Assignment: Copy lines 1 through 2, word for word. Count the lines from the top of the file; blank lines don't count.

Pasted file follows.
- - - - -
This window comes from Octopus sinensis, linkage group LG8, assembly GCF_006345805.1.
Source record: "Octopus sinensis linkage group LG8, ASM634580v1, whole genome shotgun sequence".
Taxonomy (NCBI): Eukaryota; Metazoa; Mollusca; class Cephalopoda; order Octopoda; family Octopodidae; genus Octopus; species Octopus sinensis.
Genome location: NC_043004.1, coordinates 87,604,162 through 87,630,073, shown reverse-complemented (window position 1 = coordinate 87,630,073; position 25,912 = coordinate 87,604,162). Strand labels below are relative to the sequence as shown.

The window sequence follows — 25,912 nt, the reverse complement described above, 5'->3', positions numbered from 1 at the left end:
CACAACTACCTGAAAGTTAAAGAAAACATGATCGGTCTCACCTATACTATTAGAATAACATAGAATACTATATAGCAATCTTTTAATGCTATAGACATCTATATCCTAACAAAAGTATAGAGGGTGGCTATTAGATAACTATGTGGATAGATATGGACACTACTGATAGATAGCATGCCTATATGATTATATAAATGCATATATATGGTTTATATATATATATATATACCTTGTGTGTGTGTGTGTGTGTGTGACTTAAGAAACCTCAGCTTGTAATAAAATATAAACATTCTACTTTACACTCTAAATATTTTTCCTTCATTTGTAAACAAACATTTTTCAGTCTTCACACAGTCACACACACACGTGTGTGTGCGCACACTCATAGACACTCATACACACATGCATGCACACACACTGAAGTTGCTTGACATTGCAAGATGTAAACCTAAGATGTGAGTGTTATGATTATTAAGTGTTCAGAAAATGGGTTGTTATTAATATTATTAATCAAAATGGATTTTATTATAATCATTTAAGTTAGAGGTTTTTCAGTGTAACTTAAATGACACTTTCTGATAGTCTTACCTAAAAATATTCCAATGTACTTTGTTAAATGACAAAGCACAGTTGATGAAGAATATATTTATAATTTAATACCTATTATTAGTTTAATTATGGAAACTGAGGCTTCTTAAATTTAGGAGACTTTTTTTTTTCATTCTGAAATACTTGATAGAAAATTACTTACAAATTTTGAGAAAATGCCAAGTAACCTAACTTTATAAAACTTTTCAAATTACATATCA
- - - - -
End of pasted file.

This window comes from Octopus sinensis, linkage group LG8, assembly GCF_006345805.1.
Source record: "Octopus sinensis linkage group LG8, ASM634580v1, whole genome shotgun sequence".